Mrs McGarritty is preparing for the village fete. I can hear her from my study, whistling as she pins up the same blue bunting we use every year. Soon she will pay me a visit to request that I cut the grass outside the hall in plenty of time.
I don’t begrudge anyone the little things that fill their lives with meaning, but I’m not fond of being dragged into celebrating them either. “Smile dear,” I’ll get, “this is our chance to show the world how our community shines!” By ‘the world’ she means a handful of guests from the neighbouring villages and, if we’re lucky, the mayor with a photographer from The Gazette.
What she doesn’t understand is that what shines also creates shadow. I first saw it when I was 7 years old. I had advance knowledge that the Larson’s border collie would not live until the end of summer, and I tried with best intentions to warn them of this fact. No one believed me, and when the poor thing drowned in the lake, I was the one who got the blame. How could I know it was going to happen if I wasn’t the one who planned it?
“God doesn’t reward liars.” Mum said.
“God is dead,” I had replied, “physics is all that we are.”
That got me a clip round the ear and a night in the coal shed. Then, when I successfully predicted the collapse of the Duckworth’s farming business due to an arson attack, I was labelled both a criminal and a devil. I never saw Mum again; I think she left due to the stress of it all, and Dad barely spoke to me until the day he died. No one else liked me either. I was on the wrong side of the knowable. I would never be trusted and never be given a chance. But I was only trying to help them to see.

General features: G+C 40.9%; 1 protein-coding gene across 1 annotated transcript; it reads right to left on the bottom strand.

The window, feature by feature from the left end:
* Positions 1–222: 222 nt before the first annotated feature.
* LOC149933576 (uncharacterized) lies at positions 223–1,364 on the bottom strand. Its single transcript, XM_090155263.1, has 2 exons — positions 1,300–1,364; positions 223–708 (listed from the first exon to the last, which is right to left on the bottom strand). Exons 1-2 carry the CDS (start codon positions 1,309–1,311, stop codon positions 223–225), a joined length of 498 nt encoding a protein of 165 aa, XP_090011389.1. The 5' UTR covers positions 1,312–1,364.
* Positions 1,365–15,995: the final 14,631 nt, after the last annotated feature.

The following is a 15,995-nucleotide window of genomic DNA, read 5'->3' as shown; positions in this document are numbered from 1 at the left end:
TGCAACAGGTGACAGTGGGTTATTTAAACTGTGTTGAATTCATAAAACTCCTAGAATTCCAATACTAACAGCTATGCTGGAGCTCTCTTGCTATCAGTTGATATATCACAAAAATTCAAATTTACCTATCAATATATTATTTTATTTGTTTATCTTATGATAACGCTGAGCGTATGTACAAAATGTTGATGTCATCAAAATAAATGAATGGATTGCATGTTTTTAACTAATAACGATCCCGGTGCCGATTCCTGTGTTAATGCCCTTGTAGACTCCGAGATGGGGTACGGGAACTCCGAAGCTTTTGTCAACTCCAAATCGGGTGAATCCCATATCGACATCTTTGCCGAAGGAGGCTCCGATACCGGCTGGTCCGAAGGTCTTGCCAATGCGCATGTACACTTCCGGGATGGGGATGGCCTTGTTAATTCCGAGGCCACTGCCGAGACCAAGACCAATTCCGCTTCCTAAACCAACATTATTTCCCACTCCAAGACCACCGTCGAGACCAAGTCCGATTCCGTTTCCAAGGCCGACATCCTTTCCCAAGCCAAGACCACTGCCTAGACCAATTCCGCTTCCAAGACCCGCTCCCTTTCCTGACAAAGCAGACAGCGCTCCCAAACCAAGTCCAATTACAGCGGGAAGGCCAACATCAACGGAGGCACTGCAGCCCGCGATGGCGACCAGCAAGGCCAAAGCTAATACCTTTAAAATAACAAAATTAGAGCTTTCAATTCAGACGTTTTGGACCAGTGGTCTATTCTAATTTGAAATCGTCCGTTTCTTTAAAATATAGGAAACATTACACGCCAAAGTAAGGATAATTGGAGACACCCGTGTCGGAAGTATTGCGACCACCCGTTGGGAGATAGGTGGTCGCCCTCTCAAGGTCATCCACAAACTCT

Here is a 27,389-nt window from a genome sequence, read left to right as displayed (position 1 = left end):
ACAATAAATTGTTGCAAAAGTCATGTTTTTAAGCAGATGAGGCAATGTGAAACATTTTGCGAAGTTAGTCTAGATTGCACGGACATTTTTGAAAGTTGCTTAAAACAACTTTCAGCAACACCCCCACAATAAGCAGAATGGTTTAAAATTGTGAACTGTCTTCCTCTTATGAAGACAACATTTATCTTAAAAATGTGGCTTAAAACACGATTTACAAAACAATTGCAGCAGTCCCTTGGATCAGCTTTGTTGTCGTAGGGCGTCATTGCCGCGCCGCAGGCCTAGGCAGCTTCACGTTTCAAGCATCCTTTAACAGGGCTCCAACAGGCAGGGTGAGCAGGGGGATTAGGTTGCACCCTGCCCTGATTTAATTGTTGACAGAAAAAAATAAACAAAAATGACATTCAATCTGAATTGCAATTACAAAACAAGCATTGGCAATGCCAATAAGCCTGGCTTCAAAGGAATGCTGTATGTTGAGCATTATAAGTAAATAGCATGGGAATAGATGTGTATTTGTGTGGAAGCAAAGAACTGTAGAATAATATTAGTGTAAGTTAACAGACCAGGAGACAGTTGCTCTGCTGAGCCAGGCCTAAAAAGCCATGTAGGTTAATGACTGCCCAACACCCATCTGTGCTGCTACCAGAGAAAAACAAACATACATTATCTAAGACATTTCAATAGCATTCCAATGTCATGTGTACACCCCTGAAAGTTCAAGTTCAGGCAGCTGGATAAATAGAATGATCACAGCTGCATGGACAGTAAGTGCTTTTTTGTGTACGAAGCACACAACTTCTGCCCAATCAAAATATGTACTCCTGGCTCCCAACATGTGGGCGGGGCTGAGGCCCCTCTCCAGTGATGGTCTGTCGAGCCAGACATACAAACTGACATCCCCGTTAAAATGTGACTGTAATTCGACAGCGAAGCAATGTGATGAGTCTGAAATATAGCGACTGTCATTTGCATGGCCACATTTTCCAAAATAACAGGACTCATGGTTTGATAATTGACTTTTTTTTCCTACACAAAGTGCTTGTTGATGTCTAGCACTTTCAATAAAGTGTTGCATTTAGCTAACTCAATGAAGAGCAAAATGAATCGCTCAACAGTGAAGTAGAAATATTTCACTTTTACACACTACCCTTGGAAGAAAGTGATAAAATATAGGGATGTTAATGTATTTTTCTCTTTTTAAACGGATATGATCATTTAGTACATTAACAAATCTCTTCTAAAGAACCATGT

The shadow became my only friend, so I let it in more completely and stopped bothering to warn anyone of their forthcoming misfortunes. It was their loss.
I have come to know that what I do is called ‘dowsing the shade’. The shade being a sort of intuitive realm of possibilities, made up of all the things that are not happening right now; things that may happen in the future, or unprovable things may have happened in the past (distant or near). If you listen very carefully, and in the right way, you can come to see the science behind it; the probabilities.
We’re not supposed to be able to detect these things I don’t think, at least most people are unable to. But I can. I’ve been meticulous in learning the subtleties of its ways, and over the years have drawn up a map of probabilities which covers every wall in my house except the bedroom, because that’s where I rest.
Unfortunately my map shows very clearly that this year’s village fete being a success, and Mrs McGarritty even surviving the occasion, is highly improbable. But since I can’t tell her that, I suppose I’ll just have to go and cut that damn grass. Oh well, at least it’ll be the last time.
Fragments of Void is an illusrated, hand-bound zine compiling short bursts of creative writing about nihilism and dark spirituality.